In Bruges (Focus Features), the first feature film written and directed by Irish playwright Martin McDonagh (The Lieutenant of Inishmore, The Beauty Queen of Lenane), is a jolly mess of a movie. Overplotted, choppy, and contrived, it nonetheless has a curious vitality that makes you wonder where McDonagh will go next.
Two hit men, Ray (Colin Farrell) and Ken (Brendan Gleeson), are sent to hide out in Belgium's best-preserved medieval city after a job goes wrong in London. They're supposed to go sightseeing by day and hole up in their hotel room by night, awaiting a call from their boss Harry (Ralph Fiennes). But Ray isn't much for tourism; he declares Bruges a "shithole" and its museum of art treasures "rubbish by spastics" (though he does perk up when he gets a date with a beautiful Belgian girl, played by Clémence Poésy). Ken, the older and less impatiently priapic of the two, throws himself into exploring the cobblestoned, gargoyle-studded city, dragging Ray on boat tours and a visit to the Church of the Holy Blood.
That last stop proves a poor choice. Ray is still traumatized by his last hit job, in which the shooting of a priest (Ciarán Hinds) caused the accidental death of an innocent bystander. Consumed by guilt, Ray confesses to Ken that he's contemplating whacking himself. Farrell, who just played a remarkably similar tortured killer for hire in Woody Allen's Cassandra's Dream, finds just the right tone for this twitchy, funny, emotionally volatile thug; for once, he seems to know exactly what movie he's in. So does Brendan Gleeson, the big, shambling, sad-eyed Irish actor known to American audiences mainly for his role in the last two Harry Potter movies.
The problem is, the audience has no idea what movie we're in. In Bruges is neck-deep in atmosphere, awash in music (an overheated score from Carter Burwell), and jam-packed with references and tropes from Orson Welles, Quentin Tarantino, and David Mamet. When the boys happen on the set of a film being shot in Bruges, they're told it's a homage to Nicolas Roeg's Don't Look Now.Ralph Fiennes' profane and pathologically angry crime boss is a straight-up lift from the Ben Kingsley role in Sexy Beast. And the presence of a resentful dwarf actor (Jordan Prentice) who's forced to don humiliating costumes for dream sequences can only be a nod to Peter Dinklage's memorable debut in Tom DiCillo's Living in Oblivion. Throw in a dead child, a pregnant innkeeper, and a gory shootout finale that can't decide if it's slapstick or melodrama, and you have three or four different pretty-good movies, none of which In Bruges quite adds up to be.
Cooling one's heels in a strange land is also the subject of The Band's Visit (Sony Pictures Classics), an Israeli film that chronicles the trip of an Egyptian police band to Israel. A language mix-up lands the Alexandria Police Ceremonial Orchestra in the wrong town: not the one where they were supposed to play a concert at the opening of the Arab Cultural Center, but a desert hick town where, as the local cafe owner, Dina (Ronit Elkabetz), tells them in broken English, there's "not Israeli culture, not Arab, not culture at all." As it happens, there's no bus service until the next day, so the bandleader, Tewfiq (Sasson Gabai), accepts Dina's offer to spend the night at her house with his trumpeter, Khaled (Saleh Bakri), while the rest of the band is housed with her friend Itzik (Rubi Moskovitz) and his wary family.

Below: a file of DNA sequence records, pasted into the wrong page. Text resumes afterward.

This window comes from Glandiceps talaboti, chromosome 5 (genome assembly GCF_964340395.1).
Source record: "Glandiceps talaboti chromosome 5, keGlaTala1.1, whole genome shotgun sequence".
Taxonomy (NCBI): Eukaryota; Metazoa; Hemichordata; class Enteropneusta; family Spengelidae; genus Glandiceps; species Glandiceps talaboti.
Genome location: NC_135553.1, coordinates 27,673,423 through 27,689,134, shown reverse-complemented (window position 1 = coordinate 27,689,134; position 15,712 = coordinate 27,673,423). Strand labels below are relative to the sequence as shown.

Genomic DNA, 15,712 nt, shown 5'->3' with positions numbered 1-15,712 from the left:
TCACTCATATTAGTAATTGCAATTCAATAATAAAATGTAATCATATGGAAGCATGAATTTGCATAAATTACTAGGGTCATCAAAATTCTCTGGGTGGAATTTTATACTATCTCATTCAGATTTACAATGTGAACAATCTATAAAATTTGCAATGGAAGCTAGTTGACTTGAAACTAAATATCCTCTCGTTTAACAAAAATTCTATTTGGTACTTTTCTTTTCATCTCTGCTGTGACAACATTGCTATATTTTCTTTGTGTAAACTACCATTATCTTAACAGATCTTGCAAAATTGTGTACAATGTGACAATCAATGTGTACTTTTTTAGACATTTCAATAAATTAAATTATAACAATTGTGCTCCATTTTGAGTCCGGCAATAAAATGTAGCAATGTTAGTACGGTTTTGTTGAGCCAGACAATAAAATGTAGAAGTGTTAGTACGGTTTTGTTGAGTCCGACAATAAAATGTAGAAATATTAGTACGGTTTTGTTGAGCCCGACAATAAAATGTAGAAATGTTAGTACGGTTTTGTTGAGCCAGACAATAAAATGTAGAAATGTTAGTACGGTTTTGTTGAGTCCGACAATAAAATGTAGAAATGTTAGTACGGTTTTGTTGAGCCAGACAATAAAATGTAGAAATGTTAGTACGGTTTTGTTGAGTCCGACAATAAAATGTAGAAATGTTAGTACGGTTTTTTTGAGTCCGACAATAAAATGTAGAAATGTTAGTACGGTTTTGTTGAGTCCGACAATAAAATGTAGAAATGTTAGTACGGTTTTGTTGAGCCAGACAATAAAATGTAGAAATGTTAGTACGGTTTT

It's Tewfiq who gets the best of the deal; Dina, as played by the wondrous Elkabetz (Late Marriage), is an earthy, husky-voiced sensualist, openly bored by her small-town life. She takes the prim, cautious Tewfiq out for a night on the town, while Khaled finds himself on an awkward, largely wordless double date at a near-empty roller disco. Any more plot exposition would get in this movie's way. It's a delicate parable, droll rather than funny, wise rather than smart. Eran Kolirin, debuting as a writer-director, has the deadpan sparseness of the Finnish Aki Kaurismaki, but his vision is gentler, less bleak; at moments, the movie is almost sentimental, but the performances save it every time.
If The Band's Visit is a parable about Arab-Israeli relations, it's only in the most oblique sense; really, the film's subject is language and the difficult necessity of translation between cultures. All the interchanges between Egyptians and Israelis take place in the lingua franca of not-quite-perfect English, and the best moments happen outside language entirely: when Khaled helps an Israeli kid put the moves on a girl at the roller disco or when the band's oboist finds the ending for his unfinished concerto. The Band's Visit, which was briefly released in 2007, failed to qualify for an Oscar for best foreign-language film through a tellingly ironic technicality: Though made in Israel with Egyptian and Israeli actors, it contained too much English dialogue to be considered legitimately "foreign" by the academy.
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